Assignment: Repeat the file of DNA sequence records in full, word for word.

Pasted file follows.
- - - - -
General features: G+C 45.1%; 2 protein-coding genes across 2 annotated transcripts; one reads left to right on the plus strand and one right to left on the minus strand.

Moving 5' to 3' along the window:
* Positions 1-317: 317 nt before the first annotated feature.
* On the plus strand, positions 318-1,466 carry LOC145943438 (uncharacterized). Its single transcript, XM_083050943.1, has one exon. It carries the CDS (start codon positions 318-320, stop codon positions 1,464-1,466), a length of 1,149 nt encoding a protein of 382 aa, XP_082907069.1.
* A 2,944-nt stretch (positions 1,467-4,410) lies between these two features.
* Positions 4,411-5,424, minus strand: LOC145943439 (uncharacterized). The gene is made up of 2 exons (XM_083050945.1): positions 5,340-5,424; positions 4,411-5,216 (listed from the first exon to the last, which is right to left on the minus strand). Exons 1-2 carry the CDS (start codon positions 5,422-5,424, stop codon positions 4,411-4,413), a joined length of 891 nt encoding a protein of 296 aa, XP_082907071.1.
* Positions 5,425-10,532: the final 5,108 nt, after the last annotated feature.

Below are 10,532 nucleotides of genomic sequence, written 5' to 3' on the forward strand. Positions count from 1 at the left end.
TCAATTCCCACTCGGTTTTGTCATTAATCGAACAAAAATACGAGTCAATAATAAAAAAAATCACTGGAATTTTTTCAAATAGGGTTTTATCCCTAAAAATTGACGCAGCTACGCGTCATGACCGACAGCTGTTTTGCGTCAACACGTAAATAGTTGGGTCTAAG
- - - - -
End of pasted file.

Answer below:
General features: G+C 45.1%; 2 protein-coding genes across 2 annotated transcripts; one reads left to right on the plus strand and one right to left on the minus strand.

Moving 5' to 3' along the window:
* Positions 1-317: 317 nt before the first annotated feature.
* On the plus strand, positions 318-1,466 carry LOC145943438 (uncharacterized). Its single transcript, XM_083050943.1, has one exon. It carries the CDS (start codon positions 318-320, stop codon positions 1,464-1,466), a length of 1,149 nt encoding a protein of 382 aa, XP_082907069.1.
* A 2,944-nt stretch (positions 1,467-4,410) lies between these two features.
* Positions 4,411-5,424, minus strand: LOC145943439 (uncharacterized). The gene is made up of 2 exons (XM_083050945.1): positions 5,340-5,424; positions 4,411-5,216 (listed from the first exon to the last, which is right to left on the minus strand). Exons 1-2 carry the CDS (start codon positions 5,422-5,424, stop codon positions 4,411-4,413), a joined length of 891 nt encoding a protein of 296 aa, XP_082907071.1.
* Positions 5,425-10,532: the final 5,108 nt, after the last annotated feature.

Below are 10,532 nucleotides of genomic sequence, written 5' to 3' on the forward strand. Positions count from 1 at the left end.
TCAATTCCCACTCGGTTTTGTCATTAATCGAACAAAAATACGAGTCAATAATAAAAAAAATCACTGGAATTTTTTCAAATAGGGTTTTATCCCTAAAAATTGACGCAGCTACGCGTCATGACCGACAGCTGTTTTGCGTCAACACGTAAATAGTTGGGTCTAAG